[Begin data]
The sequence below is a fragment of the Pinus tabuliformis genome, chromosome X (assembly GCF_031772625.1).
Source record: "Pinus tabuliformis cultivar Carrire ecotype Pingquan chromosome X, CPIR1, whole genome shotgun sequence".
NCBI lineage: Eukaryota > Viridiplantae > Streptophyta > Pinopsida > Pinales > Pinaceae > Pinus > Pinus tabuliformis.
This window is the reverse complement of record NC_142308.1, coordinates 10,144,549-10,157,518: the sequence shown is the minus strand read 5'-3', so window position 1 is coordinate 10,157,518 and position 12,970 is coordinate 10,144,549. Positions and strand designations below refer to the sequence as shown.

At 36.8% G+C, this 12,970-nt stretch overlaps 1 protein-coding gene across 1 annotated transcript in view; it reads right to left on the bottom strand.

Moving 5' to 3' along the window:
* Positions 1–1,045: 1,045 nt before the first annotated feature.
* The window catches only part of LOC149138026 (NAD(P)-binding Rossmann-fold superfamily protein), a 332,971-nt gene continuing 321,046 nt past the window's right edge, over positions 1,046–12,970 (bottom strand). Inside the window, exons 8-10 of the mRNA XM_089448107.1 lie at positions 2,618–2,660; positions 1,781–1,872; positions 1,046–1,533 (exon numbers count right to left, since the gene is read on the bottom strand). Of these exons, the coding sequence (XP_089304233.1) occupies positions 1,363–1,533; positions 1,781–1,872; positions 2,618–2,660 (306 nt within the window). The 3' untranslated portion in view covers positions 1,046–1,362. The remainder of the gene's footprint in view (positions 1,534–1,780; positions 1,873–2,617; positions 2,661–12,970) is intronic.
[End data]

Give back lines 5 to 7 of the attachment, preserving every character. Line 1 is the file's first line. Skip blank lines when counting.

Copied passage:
At 36.8% G+C, this 12,970-nt stretch overlaps 1 protein-coding gene across 1 annotated transcript in view; it reads right to left on the bottom strand.

Moving 5' to 3' along the window:
* Positions 1–1,045: 1,045 nt before the first annotated feature.